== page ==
It may therefore be that the Bank of England is indeed being too cautious. The unusually fulsome statement that accompanied the rate decision yesterday points to some sharp divisions on the MPC. The statement doesn't specifically set out the opposing views, in the way the later published minutes of its meetings do. But reading between the lines, it is obvious what happened.
The interest rate hawks, led by the Bank's deputy governor, Mervyn King, cited revised data for the first half of the year showing that consumption and demand in Britain was growing faster than previously thought, and was certainly much higher than other G7 countries. What's more, early indications are that the direct impact on the UK economy of the terrorist attacks will be a good deal less severe than in the US. We already know, for instance, that retail sales in the UK were barely affected by the events of 11 September. This faction continues to believe that there won't be a recession in the UK.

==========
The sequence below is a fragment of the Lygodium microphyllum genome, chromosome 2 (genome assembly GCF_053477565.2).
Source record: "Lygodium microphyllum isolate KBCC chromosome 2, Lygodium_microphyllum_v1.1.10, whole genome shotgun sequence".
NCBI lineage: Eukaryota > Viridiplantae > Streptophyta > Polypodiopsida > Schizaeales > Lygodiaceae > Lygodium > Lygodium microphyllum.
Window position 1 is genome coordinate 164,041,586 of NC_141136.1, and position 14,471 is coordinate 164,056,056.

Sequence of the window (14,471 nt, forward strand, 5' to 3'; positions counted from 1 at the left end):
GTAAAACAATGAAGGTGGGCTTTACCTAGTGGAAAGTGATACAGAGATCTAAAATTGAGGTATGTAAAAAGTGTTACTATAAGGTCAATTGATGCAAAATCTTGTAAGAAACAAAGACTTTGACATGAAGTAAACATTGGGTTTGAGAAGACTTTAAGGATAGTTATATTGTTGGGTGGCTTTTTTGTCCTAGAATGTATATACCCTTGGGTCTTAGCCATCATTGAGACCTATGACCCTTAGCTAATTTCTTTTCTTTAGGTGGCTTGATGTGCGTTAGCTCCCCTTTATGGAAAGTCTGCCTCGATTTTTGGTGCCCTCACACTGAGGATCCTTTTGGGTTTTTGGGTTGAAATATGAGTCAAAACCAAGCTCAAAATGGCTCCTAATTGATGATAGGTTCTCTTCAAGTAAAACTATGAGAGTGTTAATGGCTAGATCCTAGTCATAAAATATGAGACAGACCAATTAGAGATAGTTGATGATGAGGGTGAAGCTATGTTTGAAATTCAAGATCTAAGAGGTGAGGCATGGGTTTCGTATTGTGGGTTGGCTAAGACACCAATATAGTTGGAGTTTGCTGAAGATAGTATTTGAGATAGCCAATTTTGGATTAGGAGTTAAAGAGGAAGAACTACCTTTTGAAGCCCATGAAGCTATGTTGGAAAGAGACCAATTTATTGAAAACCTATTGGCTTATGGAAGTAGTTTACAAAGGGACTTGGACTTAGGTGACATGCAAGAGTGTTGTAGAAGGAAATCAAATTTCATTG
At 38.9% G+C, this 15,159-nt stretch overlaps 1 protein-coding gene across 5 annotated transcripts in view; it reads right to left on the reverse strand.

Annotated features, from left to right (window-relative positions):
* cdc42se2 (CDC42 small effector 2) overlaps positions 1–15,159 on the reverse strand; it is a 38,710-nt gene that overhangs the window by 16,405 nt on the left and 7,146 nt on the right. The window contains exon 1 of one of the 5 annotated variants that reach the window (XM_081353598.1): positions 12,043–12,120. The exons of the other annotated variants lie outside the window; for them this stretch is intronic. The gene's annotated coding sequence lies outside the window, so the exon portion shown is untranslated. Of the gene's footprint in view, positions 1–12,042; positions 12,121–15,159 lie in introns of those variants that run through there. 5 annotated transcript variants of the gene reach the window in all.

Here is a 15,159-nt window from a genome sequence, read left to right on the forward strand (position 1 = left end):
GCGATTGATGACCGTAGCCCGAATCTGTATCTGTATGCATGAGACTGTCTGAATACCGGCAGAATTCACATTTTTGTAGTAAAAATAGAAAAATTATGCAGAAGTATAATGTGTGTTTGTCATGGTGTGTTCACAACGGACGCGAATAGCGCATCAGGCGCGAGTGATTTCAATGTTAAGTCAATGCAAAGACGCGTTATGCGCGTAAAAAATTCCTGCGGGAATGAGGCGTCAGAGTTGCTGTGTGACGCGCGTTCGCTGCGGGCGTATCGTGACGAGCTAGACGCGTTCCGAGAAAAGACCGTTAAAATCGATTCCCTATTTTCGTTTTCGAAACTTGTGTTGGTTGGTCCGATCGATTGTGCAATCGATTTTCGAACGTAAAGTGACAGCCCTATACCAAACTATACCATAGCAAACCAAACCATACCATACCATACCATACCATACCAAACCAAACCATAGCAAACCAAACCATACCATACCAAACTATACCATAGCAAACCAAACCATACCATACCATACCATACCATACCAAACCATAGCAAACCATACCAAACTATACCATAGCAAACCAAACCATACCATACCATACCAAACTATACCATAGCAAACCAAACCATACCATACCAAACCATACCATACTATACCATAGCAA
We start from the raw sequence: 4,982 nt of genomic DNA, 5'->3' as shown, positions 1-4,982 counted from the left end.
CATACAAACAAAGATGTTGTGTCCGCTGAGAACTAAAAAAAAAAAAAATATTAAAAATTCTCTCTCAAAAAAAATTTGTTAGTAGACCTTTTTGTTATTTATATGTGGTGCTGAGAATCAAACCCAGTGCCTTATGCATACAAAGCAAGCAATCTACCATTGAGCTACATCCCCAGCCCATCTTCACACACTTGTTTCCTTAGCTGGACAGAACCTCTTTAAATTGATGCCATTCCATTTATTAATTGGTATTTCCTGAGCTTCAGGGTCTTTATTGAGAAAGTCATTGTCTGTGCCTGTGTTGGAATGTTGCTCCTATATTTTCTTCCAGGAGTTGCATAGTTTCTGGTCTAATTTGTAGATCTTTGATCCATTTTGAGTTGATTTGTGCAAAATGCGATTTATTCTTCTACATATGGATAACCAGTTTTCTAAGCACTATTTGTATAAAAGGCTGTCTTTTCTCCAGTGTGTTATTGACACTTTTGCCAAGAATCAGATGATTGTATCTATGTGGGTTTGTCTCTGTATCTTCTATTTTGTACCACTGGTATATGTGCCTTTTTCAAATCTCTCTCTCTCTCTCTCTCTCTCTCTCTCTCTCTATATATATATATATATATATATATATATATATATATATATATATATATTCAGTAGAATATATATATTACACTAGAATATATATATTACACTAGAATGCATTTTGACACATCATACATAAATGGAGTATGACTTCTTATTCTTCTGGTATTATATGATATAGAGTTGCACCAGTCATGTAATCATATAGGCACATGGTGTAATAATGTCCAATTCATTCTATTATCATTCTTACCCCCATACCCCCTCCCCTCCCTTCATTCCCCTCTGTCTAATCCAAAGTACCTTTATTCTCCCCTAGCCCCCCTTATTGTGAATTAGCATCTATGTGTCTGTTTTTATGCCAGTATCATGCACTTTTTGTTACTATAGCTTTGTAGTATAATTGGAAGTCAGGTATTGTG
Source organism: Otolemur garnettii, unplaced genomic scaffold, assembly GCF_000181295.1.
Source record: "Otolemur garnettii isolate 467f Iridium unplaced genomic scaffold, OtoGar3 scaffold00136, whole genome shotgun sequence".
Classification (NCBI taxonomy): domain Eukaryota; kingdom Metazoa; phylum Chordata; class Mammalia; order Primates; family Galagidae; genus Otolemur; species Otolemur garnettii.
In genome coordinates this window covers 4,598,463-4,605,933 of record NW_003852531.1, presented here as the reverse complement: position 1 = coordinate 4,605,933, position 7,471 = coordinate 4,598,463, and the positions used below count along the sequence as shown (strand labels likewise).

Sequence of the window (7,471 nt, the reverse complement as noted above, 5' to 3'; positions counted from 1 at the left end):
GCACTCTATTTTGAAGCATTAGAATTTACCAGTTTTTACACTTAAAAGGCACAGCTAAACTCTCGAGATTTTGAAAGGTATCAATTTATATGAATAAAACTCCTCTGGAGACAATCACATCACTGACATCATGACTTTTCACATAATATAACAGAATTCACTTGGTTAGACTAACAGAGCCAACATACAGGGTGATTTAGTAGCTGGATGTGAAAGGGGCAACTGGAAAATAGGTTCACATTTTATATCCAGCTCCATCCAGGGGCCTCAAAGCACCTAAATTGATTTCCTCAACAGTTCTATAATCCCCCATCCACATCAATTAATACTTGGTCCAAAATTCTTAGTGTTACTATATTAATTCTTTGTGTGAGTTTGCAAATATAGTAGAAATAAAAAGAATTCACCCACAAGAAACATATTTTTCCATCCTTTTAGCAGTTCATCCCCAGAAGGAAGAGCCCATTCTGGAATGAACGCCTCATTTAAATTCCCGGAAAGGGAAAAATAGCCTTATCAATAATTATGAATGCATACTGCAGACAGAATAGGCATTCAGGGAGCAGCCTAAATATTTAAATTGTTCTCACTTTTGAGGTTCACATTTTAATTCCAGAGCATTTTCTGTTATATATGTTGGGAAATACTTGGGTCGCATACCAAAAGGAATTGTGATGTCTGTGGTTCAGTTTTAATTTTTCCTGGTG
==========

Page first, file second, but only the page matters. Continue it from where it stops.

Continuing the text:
On the other side of the table, the doves point to the need for pre-emptive action to prevent a further deterioration in business and household spending. In the end it was they who gained the upper hand, but the still sizeable hawkish tendency instructed the compromise of a quarter point, rather than the full half-point some had demanded.
Who knows? Mr King may yet be right, and certainly the wait and see approach continues to be a reasonable one to take. In the autumn of 1998 there was a fair degree of certainty that there would be recession. But in the end there wasn't. Business confidence recovered from the shock of the Russian debt crisis as rapidly as it had collapsed. The sudden revival in the stock market points to something similar this time around. Unwise to count on it, though.
First Choice cuts
First airlines, now holiday companies. The pain is spreading fast. There have been rumblings about job losses from the travel companies for weeks, but First Choice Holidays, Britain's third largest tour operator, is the first to come clean. Its decision to cut 1,100 jobs, or 10 per cent of its workforce, looks draconian but it will surely not be long before Airtours and the German-owned Thomson follow suit.